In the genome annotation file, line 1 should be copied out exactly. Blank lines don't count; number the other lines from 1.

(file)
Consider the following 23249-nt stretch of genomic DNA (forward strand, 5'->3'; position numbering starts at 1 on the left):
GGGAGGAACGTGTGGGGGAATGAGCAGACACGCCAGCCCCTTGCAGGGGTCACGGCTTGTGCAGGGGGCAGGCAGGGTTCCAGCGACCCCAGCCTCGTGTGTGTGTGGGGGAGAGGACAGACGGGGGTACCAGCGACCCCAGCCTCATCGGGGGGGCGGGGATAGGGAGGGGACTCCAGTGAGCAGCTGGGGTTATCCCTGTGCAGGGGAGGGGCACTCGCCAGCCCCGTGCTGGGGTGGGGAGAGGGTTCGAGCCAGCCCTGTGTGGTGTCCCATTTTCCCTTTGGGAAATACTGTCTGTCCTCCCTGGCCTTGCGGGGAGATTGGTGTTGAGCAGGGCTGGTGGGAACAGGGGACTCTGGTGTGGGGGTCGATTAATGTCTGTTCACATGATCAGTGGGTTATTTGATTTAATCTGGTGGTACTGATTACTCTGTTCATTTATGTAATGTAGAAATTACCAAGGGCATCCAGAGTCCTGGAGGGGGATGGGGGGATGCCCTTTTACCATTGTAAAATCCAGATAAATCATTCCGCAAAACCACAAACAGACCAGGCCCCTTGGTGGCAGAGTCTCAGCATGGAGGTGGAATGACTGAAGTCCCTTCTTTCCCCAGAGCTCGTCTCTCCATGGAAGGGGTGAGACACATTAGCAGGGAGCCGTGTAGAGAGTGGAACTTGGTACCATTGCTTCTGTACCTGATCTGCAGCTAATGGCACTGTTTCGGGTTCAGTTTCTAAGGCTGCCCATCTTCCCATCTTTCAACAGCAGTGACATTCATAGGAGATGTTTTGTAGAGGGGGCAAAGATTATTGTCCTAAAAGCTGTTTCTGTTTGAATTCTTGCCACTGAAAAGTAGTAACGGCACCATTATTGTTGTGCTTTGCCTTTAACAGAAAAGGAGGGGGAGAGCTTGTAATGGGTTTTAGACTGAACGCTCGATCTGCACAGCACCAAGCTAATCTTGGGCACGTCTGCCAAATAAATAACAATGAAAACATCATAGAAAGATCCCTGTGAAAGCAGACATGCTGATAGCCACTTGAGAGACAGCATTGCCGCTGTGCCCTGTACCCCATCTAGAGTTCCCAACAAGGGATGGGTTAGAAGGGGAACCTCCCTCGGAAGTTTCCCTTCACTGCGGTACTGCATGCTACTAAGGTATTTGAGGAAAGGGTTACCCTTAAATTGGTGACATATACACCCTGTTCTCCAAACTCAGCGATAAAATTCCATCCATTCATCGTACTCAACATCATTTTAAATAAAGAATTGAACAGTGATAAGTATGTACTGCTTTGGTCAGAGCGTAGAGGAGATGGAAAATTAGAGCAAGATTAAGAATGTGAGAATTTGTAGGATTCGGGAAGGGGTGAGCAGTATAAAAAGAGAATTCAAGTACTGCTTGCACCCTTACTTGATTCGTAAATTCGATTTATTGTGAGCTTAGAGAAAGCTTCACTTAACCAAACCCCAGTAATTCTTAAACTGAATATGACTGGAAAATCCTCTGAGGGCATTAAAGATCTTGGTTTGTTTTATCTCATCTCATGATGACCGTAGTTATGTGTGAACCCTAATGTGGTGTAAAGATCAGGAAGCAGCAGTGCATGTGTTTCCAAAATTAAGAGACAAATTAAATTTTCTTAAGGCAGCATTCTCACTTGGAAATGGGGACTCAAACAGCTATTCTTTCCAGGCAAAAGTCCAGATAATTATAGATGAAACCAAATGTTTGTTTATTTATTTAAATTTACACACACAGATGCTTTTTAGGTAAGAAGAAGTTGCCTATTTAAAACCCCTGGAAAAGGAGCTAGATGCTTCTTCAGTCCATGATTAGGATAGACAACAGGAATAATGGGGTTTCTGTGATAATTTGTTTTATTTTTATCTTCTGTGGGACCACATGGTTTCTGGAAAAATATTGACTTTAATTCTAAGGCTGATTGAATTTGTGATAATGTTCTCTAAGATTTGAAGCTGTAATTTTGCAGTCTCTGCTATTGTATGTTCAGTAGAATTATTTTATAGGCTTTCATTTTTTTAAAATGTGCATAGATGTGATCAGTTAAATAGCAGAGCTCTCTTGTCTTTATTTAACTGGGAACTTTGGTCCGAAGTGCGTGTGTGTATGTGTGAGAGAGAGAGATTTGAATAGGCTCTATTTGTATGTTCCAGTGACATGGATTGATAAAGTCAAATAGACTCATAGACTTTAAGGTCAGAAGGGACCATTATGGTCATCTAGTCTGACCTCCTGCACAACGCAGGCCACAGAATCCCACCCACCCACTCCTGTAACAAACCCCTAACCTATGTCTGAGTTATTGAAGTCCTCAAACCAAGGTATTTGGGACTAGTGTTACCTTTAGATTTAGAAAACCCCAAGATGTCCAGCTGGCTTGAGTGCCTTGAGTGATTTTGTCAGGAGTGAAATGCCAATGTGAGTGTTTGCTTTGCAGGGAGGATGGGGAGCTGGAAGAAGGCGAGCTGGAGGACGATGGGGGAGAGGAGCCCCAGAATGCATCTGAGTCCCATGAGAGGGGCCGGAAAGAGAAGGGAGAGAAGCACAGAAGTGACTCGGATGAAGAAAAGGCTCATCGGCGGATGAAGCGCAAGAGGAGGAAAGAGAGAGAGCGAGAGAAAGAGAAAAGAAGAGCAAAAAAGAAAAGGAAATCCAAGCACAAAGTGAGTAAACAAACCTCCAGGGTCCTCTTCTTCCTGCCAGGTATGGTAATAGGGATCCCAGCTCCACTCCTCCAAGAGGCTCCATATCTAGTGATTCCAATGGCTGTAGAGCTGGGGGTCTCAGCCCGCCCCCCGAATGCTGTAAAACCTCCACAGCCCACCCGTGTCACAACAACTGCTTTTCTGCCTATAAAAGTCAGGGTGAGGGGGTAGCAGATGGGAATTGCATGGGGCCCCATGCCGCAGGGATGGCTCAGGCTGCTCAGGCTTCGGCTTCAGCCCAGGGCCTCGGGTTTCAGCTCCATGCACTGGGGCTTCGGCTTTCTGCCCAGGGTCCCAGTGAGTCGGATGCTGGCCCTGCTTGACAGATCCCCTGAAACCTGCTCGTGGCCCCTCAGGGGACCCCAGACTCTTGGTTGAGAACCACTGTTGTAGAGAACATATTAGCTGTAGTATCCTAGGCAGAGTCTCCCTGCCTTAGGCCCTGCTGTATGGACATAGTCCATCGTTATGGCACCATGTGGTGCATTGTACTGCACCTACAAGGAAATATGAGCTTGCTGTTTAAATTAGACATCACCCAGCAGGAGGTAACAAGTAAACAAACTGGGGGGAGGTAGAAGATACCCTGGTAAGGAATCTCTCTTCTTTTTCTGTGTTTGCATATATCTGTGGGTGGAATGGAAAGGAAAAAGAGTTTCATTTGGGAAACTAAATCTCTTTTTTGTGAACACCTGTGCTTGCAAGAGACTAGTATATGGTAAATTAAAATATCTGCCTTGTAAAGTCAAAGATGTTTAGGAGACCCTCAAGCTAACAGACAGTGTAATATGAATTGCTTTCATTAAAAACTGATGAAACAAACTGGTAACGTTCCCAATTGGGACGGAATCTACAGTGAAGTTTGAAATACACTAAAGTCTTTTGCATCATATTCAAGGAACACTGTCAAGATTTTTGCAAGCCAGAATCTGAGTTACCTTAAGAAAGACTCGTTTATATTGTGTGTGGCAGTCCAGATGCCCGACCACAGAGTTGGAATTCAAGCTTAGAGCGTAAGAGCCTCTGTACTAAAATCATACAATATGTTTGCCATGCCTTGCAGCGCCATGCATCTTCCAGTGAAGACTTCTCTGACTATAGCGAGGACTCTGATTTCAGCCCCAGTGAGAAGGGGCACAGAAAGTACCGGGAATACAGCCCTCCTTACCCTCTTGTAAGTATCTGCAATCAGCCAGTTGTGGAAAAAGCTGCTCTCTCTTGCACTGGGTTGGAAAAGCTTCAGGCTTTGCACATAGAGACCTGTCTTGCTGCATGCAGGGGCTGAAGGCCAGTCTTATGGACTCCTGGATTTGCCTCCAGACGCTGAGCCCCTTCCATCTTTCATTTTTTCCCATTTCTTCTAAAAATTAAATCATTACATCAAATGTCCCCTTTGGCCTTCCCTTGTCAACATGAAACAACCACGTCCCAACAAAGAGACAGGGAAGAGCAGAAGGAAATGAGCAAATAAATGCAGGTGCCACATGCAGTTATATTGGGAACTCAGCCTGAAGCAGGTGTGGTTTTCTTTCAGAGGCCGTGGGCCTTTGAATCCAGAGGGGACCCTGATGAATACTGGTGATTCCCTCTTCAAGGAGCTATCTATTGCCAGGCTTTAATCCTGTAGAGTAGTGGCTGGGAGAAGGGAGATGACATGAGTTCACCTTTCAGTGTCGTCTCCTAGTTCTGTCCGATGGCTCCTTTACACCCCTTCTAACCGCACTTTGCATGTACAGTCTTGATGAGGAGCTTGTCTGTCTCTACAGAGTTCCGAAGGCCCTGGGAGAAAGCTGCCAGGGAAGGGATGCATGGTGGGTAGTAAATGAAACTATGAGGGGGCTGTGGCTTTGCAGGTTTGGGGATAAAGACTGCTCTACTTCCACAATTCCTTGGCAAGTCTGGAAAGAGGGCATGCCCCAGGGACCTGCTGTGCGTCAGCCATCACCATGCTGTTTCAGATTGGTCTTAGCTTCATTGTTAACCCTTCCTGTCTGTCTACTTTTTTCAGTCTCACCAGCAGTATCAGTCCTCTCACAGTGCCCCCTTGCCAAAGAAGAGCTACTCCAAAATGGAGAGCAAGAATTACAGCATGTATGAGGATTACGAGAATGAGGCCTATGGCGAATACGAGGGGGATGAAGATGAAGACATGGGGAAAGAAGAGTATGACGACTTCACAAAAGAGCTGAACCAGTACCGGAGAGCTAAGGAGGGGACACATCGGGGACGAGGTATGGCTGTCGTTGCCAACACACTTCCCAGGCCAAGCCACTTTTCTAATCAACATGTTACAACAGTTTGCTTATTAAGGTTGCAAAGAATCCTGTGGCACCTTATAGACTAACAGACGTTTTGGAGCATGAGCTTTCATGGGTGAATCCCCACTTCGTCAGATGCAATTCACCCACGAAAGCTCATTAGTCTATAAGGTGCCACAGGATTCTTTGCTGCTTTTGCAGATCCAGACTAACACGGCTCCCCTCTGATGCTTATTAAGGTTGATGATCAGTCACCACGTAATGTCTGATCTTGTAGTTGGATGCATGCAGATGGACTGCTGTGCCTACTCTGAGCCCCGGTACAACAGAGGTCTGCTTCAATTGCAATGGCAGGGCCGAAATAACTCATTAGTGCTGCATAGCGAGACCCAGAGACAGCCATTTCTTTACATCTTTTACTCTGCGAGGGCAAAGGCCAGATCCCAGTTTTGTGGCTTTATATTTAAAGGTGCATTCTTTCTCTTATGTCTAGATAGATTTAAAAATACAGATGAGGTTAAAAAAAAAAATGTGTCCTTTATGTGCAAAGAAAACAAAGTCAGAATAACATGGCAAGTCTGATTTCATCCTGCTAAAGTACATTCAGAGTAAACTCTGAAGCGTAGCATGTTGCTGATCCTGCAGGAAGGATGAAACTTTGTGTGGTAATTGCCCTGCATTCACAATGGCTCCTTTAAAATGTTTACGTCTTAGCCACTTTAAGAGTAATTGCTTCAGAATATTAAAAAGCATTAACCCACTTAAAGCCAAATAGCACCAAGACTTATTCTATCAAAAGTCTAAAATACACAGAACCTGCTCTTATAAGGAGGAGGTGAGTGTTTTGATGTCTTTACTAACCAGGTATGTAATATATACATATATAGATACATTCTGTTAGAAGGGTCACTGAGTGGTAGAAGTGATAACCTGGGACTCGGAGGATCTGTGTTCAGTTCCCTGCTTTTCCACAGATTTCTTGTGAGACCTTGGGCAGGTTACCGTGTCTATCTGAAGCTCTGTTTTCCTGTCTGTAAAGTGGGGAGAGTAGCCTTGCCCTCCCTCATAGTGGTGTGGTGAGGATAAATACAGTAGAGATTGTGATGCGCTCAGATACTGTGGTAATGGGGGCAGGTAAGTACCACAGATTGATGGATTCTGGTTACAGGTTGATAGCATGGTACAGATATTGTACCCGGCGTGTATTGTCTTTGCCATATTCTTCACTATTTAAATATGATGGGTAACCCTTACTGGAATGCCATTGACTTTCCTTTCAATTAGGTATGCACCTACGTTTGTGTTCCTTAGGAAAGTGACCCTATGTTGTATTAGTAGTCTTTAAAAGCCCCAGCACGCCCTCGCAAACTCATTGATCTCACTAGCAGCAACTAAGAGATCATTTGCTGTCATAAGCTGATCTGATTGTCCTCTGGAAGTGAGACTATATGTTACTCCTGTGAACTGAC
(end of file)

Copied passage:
Consider the following 23249-nt stretch of genomic DNA (forward strand, 5'->3'; position numbering starts at 1 on the left):